Angel Trumpet flowers tend to appear in flushes approximately 3 to 4 weeks apart. The earlier your plant puts out blooms in the season, the more likely you’ll get subsequent flushes.
Propagating Angel Trumpet From Cuttings
Propagating Angel Trumpet is the quickest way to get new plants and it is relatively easy to do. The ideal cutting size is 8 to 12 inches in length. Mark the top of the cutting with a permanent marker so that you know which end is the top. Place the cutting in a glass of water so that 1/4 to 1/3 of the cutting is submerged and keep it in a sunny window.
We put our Angel Trumpet cuttings in 2 liter soda bottles with about 3 inches of water. We root up both hardwood and green cuttings. The green cuttings take longer to root and frequent water changes to prevent bacteria build up.
If you prefer, you can let ends of the cuttings callus over by letting the cuttings dry for a day or so before putting them in water. Cuttings will rot if there’s bacteria in the water, so add a few drops of hydrogen peroxide; or 1 tsp per 2 cups of water. Change the water every few days, or if it starts getting cloudy.
The cutting will begin developing root buds from the sides within a matter of days, and the roots should be growing nicely by two to three weeks. Once these root buds begin developing roots, add a very light amount of fertilizer or growth hormone (seaweed extract) to the water. The fertilizer isn’t necessary, but does produce faster growth. Continue changing out the water as needed. Keep the cutting in water until the new root growth is at least 4 inches in length. Once the plant is well rooted, it can be potted and moved outside to a warm, shaded location to continue getting established.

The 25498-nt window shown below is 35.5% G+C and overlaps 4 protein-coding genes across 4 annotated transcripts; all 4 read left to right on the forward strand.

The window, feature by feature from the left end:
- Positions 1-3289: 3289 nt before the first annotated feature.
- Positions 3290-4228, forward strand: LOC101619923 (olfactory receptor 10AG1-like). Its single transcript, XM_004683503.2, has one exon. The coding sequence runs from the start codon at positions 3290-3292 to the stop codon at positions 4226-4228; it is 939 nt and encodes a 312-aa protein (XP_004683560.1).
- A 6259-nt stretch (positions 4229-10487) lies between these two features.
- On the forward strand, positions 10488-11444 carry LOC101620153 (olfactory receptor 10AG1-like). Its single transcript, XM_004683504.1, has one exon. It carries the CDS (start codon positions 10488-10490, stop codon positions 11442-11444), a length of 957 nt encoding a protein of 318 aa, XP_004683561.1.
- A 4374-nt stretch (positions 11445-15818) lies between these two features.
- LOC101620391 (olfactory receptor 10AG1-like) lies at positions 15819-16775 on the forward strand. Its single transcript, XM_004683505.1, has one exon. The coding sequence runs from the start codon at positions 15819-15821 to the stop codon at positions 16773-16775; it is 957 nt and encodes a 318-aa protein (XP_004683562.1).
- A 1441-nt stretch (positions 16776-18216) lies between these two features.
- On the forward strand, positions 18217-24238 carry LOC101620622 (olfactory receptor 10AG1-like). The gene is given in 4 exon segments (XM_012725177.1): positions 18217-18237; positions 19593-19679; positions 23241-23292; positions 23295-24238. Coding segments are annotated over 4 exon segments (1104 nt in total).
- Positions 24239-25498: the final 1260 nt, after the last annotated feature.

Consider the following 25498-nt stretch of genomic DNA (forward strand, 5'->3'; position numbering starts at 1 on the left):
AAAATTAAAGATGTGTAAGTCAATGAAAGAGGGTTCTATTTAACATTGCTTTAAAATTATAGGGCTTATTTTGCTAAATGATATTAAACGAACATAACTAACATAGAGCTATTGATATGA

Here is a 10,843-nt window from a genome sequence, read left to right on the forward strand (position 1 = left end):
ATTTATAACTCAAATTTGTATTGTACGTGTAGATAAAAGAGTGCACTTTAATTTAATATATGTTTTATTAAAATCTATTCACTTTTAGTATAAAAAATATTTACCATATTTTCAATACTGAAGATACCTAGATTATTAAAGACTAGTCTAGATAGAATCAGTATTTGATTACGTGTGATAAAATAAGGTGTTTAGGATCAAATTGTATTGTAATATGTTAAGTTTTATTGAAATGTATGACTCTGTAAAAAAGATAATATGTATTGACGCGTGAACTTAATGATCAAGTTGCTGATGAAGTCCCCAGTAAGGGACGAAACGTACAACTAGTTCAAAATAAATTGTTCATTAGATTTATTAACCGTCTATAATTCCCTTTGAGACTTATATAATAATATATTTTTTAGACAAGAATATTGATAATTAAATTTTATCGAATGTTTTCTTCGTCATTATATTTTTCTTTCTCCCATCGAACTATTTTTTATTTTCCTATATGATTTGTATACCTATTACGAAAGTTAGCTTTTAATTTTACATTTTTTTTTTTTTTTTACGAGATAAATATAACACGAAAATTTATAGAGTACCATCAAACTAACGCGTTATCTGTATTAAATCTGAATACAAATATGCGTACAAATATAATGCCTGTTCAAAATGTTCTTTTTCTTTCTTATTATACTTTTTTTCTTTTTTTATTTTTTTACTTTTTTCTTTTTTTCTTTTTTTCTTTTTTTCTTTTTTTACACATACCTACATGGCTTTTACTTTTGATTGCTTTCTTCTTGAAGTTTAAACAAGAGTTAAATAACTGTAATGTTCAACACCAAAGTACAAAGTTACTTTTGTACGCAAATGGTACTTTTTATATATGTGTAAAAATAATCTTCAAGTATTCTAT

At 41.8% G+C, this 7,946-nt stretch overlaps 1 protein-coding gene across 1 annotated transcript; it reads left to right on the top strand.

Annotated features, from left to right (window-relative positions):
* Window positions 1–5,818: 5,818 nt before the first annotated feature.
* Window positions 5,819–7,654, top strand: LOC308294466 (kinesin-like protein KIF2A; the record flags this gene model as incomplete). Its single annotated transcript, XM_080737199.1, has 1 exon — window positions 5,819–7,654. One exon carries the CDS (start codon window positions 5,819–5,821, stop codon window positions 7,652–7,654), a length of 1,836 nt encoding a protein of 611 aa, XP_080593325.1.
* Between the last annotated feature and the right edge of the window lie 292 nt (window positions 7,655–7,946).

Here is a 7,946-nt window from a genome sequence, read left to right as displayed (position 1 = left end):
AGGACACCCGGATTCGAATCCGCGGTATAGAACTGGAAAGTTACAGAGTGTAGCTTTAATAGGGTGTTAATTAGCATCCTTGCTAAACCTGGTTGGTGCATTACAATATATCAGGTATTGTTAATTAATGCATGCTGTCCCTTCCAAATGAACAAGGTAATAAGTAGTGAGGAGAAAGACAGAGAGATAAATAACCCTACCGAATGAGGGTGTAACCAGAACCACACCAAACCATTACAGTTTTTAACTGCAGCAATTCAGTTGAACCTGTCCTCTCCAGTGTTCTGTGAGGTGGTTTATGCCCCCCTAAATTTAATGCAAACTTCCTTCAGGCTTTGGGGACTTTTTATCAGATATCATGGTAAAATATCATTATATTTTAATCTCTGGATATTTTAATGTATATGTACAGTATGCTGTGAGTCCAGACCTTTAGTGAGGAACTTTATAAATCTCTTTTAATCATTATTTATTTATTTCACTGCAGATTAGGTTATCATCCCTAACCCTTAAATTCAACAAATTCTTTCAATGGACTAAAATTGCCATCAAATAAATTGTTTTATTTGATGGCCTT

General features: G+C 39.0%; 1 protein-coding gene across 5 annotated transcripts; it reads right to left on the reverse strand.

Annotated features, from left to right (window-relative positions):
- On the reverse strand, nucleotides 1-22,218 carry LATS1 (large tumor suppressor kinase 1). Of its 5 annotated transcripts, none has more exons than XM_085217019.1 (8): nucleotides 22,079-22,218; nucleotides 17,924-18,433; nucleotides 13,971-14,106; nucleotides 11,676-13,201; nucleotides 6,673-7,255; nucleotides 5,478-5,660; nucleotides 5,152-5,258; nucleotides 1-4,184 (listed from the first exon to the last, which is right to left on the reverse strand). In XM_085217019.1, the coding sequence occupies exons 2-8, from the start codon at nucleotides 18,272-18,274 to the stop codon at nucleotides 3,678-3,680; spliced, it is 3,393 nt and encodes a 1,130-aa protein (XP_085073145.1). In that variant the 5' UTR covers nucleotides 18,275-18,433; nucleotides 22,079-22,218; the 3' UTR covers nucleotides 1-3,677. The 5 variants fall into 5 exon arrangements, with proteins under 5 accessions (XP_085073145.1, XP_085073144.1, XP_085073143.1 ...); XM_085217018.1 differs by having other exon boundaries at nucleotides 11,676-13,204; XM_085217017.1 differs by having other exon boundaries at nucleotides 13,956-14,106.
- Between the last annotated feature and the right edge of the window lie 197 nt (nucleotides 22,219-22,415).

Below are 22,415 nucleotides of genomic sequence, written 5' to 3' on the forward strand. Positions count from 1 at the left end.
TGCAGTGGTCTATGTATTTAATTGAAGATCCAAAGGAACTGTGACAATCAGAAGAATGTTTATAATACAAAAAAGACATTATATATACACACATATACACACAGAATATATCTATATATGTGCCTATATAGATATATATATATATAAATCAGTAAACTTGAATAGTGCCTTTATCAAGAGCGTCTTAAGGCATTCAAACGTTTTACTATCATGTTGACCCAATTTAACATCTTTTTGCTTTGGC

If you plan on planting your angel trumpet in the ground and your zone is prone to winter freezes, plant the angel trumpet at least 3 months before the first frost to ensure the root system is well established before the first freeze arrives. Mulch the base of the plant heavily to provide additional protection for the roots over the winter. The vegetation and stalks will die back after a freeze, but if the root structure is strong the plant will likely start to grow back once evening temperatures are above 55 degrees.
Pruning Angel Trumpet
If you have an Angel Trumpet that is getting scraggly, has an uneven shape, or needs to be trimmed before being brought indoors, you can safely prune it to any size or shape you prefer. Just remember that any cuts below the “Y” will mean you’ll have to wait until the plant regrows to at least 4.5 feet before it will begin focusing on flowers. For a scraggly plant, cutting it back to 2 feet tall will encourage much more branching and provide a fuller overall appearance.
Like so many other pretty plants in the garden (azalea, foxglove, lantana, hydrengea, etc), Angel Trumpet is considered toxic if ingested. You should take caution to place it in a location inaccessible to small children or pets. You should also take measures (gloves) to reduce your exposure the plant’s leaves and sap during pruning.